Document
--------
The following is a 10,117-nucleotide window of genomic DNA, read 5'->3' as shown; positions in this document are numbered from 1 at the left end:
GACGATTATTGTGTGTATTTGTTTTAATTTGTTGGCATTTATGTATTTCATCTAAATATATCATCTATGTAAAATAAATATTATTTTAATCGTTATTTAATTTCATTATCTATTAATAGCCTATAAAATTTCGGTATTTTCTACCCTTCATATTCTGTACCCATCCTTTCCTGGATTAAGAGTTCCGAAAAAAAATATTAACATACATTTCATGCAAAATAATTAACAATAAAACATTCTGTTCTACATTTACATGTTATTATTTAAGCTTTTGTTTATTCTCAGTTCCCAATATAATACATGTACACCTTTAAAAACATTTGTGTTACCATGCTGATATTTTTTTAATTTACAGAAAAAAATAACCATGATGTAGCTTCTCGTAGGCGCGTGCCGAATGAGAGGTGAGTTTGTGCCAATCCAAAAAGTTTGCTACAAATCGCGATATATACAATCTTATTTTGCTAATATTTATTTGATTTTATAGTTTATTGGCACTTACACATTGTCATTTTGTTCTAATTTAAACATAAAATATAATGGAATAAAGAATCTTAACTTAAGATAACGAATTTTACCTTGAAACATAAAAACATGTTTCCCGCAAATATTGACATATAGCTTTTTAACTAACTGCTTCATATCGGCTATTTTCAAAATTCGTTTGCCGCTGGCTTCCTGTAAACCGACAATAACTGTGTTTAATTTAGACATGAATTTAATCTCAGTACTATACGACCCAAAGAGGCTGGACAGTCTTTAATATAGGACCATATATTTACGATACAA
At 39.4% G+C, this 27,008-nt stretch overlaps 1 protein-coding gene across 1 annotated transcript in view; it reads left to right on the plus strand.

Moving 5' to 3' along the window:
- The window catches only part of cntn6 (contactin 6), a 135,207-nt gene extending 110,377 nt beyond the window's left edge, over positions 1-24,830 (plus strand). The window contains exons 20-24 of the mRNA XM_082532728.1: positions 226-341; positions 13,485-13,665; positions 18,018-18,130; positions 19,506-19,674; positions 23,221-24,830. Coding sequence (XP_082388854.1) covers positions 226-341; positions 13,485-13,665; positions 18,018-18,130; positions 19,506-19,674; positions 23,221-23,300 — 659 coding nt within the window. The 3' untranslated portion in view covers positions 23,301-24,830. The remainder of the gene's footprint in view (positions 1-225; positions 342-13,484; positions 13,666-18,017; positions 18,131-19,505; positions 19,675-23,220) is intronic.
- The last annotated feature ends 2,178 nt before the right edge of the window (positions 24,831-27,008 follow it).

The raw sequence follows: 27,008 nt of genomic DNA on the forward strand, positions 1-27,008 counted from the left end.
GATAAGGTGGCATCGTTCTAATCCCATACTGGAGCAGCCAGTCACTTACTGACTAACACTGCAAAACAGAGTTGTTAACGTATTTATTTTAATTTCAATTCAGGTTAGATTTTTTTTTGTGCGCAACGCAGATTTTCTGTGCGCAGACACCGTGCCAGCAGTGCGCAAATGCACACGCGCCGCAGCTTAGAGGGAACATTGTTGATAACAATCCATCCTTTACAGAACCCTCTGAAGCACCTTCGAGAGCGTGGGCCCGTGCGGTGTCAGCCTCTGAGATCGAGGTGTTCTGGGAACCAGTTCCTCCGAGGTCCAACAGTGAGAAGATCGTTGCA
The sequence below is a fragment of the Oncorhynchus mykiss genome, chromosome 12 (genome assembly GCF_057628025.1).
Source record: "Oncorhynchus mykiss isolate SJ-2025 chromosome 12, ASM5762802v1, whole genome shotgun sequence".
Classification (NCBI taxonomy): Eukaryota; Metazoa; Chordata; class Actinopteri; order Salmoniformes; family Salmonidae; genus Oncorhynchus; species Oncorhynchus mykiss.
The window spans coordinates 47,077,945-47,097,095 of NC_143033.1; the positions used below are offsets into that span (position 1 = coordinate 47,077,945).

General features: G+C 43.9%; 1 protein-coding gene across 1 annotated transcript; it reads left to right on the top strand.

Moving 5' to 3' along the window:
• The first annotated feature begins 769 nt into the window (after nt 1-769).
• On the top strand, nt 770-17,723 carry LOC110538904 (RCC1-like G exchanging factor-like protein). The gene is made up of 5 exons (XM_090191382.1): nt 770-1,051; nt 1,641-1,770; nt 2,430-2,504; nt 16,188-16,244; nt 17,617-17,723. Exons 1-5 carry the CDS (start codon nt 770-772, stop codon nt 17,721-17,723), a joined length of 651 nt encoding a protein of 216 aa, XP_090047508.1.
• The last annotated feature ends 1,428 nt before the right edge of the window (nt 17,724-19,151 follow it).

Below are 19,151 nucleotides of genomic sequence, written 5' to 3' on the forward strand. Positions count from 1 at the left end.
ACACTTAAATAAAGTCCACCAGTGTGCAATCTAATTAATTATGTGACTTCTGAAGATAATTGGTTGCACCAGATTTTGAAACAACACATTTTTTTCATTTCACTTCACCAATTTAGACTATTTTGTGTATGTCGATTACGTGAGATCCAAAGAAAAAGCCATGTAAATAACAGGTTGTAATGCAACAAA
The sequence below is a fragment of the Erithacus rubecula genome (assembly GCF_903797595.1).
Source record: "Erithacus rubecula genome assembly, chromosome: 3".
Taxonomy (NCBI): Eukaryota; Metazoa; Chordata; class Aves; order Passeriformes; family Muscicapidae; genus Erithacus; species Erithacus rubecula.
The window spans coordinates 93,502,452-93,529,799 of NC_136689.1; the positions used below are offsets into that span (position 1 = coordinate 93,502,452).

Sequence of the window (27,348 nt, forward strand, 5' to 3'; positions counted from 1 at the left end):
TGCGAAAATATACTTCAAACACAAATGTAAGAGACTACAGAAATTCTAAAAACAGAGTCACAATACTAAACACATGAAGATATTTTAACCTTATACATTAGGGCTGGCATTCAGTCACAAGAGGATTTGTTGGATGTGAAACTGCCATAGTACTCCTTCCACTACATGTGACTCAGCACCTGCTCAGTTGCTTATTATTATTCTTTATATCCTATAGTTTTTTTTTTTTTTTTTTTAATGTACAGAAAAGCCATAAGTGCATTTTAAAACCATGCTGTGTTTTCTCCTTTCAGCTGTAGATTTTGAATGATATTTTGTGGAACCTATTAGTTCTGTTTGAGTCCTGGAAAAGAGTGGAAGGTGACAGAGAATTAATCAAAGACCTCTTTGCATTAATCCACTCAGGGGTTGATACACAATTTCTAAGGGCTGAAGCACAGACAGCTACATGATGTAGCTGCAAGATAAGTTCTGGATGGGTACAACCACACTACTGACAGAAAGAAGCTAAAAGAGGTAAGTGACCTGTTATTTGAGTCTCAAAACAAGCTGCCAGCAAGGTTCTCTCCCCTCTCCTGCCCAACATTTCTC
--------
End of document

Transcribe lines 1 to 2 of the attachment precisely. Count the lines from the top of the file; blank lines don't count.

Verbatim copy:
The following is a 10,117-nucleotide window of genomic DNA, read 5'->3' as shown; positions in this document are numbered from 1 at the left end:
GACGATTATTGTGTGTATTTGTTTTAATTTGTTGGCATTTATGTATTTCATCTAAATATATCATCTATGTAAAATAAATATTATTTTAATCGTTATTTAATTTCATTATCTATTAATAGCCTATAAAATTTCGGTATTTTCTACCCTTCATATTCTGTACCCATCCTTTCCTGGATTAAGAGTTCCGAAAAAAAATATTAACATACATTTCATGCAAAATAATTAACAATAAAACATTCTGTTCTACATTTACATGTTATTATTTAAGCTTTTGTTTATTCTCAGTTCCCAATATAATACATGTACACCTTTAAAAACATTTGTGTTACCATGCTGATATTTTTTTAATTTACAGAAAAAAATAACCATGATGTAGCTTCTCGTAGGCGCGTGCCGAATGAGAGGTGAGTTTGTGCCAATCCAAAAAGTTTGCTACAAATCGCGATATATACAATCTTATTTTGCTAATATTTATTTGATTTTATAGTTTATTGGCACTTACACATTGTCATTTTGTTCTAATTTAAACATAAAATATAATGGAATAAAGAATCTTAACTTAAGATAACGAATTTTACCTTGAAACATAAAAACATGTTTCCCGCAAATATTGACATATAGCTTTTTAACTAACTGCTTCATATCGGCTATTTTCAAAATTCGTTTGCCGCTGGCTTCCTGTAAACCGACAATAACTGTGTTTAATTTAGACATGAATTTAATCTCAGTACTATACGACCCAAAGAGGCTGGACAGTCTTTAATATAGGACCATATATTTACGATACAA